By Martin Hattersley

"One thing I am grateful for is that I was sent to jail, because there I have received courses and counselling from caring people, that have made me able to turn my life around."

Those words, spoken by an inmate participating in a recent Alternatives to Violence course at the
Edmonton Institution for Women, came as a surprise to me. A lawyer doesn't very often meet clients
who are grateful for being sent to jail. Yet I hope that it will bring a glow of satisfaction to the upper
echelons of Correctional Services Canada, to know that some of their initiatives are beginning to bear fruit.

As a member of the Citizens' Advisory Committee of the Edmonton Institution (itself a "best practice" of CSC), I get to see the inside of the prison system in a way that is not given to everybody. Indeed, I get so deluged with information, research reports, minutes of meetings, pamphlets, updates to Standing Orders, as well as the chance to visit the institution and meet personally with inmates, staff and administration, that it is hard for a mere volunteer to keep up with the flow.

What I see impresses me. One quarter of the persons in prison in the whole world are in the United
States - Canada's rate of imprisonment per thousand population, even though double the European
average, is one fifth of the U.S.A. rate. The number of violent crimes committed in Canada has been
declining for seven years now, and is far below the level of the U.S.A., even taking differences in
population into account. The proportion of federal offenders who complete their parole without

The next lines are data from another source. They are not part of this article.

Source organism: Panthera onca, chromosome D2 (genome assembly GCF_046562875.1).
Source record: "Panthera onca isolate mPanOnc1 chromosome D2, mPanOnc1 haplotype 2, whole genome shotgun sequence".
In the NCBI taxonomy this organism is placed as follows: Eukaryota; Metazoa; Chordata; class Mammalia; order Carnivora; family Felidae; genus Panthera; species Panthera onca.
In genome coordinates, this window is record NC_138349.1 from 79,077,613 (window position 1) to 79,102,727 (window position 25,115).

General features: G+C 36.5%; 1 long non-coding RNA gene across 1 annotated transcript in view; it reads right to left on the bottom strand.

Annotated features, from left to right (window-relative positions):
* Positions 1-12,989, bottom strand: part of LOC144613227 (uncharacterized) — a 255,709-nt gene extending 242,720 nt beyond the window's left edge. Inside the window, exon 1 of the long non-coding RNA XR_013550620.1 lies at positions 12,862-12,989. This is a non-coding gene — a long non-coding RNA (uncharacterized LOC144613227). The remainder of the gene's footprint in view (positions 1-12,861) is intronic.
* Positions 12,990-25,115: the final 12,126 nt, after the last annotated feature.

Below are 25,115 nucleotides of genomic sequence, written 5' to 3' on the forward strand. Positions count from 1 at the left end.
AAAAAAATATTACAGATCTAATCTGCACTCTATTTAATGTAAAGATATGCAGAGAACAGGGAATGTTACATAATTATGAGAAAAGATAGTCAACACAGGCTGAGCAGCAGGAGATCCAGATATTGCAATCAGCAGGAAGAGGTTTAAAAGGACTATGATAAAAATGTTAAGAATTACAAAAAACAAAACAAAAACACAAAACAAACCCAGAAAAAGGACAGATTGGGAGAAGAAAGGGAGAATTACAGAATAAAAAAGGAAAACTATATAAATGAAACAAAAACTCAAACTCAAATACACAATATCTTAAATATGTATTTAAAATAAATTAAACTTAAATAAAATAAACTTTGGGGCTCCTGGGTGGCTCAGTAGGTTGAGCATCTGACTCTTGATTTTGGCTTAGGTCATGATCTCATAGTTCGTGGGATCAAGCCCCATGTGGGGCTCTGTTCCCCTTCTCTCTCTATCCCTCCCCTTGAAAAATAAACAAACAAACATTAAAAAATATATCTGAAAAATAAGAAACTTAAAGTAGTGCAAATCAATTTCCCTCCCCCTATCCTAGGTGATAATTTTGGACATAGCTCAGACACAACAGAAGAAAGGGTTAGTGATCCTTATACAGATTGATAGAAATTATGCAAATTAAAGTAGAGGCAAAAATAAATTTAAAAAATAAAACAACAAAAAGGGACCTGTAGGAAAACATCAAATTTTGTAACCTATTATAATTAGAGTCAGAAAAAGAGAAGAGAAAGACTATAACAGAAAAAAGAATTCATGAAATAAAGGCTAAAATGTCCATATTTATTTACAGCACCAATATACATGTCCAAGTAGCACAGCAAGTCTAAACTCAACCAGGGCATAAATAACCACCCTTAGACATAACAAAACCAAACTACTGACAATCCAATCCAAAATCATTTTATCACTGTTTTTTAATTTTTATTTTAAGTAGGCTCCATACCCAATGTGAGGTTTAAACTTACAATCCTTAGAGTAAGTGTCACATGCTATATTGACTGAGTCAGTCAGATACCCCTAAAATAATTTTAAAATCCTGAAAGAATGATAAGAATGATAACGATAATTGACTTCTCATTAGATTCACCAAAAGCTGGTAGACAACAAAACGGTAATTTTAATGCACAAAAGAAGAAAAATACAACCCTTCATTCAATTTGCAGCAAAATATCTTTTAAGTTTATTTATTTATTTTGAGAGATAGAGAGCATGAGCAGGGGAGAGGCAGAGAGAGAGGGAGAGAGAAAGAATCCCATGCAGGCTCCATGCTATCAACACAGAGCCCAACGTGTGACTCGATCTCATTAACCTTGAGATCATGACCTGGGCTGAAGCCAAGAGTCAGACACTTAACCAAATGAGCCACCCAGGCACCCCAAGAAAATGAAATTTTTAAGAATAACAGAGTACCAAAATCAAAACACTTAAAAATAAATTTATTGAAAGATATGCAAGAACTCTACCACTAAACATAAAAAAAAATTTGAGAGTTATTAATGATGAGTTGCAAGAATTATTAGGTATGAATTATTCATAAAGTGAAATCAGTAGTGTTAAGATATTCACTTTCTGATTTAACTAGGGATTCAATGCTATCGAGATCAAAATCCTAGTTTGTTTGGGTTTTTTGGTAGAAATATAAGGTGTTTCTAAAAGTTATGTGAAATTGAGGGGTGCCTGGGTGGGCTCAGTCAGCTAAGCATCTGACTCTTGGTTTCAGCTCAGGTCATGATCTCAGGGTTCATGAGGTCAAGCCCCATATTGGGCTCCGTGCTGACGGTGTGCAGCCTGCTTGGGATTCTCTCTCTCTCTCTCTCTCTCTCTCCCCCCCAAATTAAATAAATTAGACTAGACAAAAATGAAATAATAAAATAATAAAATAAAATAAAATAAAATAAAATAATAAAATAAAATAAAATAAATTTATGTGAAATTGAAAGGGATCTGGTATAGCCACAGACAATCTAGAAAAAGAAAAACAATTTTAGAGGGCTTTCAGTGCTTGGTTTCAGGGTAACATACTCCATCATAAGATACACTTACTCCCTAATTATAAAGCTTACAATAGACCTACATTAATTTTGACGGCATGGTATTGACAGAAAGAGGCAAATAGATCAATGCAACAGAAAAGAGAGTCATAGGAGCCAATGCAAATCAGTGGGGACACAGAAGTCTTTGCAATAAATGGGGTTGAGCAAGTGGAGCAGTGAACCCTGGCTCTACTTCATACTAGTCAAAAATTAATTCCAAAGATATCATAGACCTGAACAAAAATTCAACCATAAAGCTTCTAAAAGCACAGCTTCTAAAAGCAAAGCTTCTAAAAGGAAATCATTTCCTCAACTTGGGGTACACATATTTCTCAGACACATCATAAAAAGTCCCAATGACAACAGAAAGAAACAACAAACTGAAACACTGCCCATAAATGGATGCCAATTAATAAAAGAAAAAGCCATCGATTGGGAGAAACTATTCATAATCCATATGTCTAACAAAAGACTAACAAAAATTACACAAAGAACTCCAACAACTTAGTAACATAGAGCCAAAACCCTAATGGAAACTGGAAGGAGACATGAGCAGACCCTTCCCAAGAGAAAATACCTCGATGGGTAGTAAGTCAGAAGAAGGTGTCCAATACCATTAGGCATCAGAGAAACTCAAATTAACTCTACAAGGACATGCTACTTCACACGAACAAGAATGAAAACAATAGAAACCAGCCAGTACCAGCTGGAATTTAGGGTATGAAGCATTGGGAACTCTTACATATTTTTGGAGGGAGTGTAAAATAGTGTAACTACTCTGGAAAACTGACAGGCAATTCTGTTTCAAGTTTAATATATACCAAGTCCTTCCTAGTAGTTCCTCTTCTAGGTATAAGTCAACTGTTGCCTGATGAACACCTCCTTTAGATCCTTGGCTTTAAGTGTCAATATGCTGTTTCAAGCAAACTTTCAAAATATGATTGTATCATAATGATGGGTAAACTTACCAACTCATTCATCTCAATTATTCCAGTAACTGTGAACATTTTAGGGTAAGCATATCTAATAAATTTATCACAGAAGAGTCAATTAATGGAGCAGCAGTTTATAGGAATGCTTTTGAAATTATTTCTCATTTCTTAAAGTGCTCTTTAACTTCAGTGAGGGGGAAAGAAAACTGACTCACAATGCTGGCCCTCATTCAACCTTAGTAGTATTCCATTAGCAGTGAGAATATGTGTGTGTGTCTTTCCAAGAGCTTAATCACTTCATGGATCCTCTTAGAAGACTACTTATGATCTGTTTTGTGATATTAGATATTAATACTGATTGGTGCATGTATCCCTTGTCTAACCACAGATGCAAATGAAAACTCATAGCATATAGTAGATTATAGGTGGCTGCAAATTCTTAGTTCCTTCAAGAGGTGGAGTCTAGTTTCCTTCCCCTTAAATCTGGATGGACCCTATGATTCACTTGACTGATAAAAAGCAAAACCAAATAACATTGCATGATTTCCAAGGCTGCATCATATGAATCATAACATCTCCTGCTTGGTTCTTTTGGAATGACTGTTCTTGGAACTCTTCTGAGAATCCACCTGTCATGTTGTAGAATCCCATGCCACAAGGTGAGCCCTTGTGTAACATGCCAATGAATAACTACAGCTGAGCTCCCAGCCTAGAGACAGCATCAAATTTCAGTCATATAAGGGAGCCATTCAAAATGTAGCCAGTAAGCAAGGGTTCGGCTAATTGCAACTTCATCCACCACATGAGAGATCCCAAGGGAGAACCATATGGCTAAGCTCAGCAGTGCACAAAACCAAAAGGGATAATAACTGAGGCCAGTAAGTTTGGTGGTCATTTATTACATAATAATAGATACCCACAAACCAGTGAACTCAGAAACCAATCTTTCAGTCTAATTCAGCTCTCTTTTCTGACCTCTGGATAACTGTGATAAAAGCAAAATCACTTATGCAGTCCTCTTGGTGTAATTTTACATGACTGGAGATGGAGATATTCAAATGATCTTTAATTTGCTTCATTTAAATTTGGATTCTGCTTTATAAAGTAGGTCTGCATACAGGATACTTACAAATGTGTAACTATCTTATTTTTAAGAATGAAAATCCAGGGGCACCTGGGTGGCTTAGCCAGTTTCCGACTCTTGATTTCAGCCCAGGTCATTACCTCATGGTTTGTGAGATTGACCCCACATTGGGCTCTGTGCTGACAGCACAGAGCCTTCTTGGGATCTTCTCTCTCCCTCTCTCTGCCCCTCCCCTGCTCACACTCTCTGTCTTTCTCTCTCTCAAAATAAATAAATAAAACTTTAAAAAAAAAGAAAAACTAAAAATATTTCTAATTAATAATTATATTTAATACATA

incident is over 85%. The number of federal offenders who go on to commit another offence is now
half of what it was twenty years ago.

The key to all of this has been introducing the concept of "dynamic security" - securing public safety
not by locks and bars, but by giving the offender the tools to relate effectively with other people, and so reintegrate safely back into the community. Instead of simply being warehoused, the newly sentenced federal offender is expected to follow a "correctional plan" suited to his or her assessed "criminogenic needs", usually including such things as cognitive skills, anger management, alcohol, narcotics and life skills education: frequently also, aboriginal cultural and spiritual observances.

This process also means an emphasis on parole, with close supervision and control, rather than
incarceration. The offender learns to manage in society, rather than in the regimented and artificial
community behind bars. It involves risk and it involves responsibility, but when one considers that five thousand people go into federal institutions each year, and five thousand are discharged - that eight hundred people are on parole in the North Alberta district alone - it is impressive how few incidents actually take place that involve danger to the public.

The obstacle to all this progress is the entirely different and punitive attitude towards corrections taken particularly by the Ontario and Alberta provincial governments, "Alberta Report", the Alliance party, TV crime shows, the typical phone in radio talk show, and the public misled by them, who all seek to follow the United States model.

The idea that we are all in incredible danger from crime, and that by being brutal we can somehow
teach brutalized people how not to be brutal. The idea that a "criminal" is incapable of reforming his or her ways, and is a different kind of creature from the rest of humanity. The idea that long prison terms, harshness, "boot camps" and the like actually are effective in reducing crime. 

The trouble is that these fancies may make good headlines and sell papers and politicians, but they
simply are not true. They make a lot of lives miserable, prevent reconciliation of victim and offender,
and are immensely expensive to the taxpayer.

What irks me even more is that this attitude is so often advanced in the name of a "Christianity" that seems to me to have principally come from the Old Testament and certainly stopped short before it reached the Sermon on the Mount.

Jesus taught us to "go the second mile". He did it for a very simple reason. It brings reconciliation to
the world. And it works.

(c) May 2000: J.M.Hattersley - (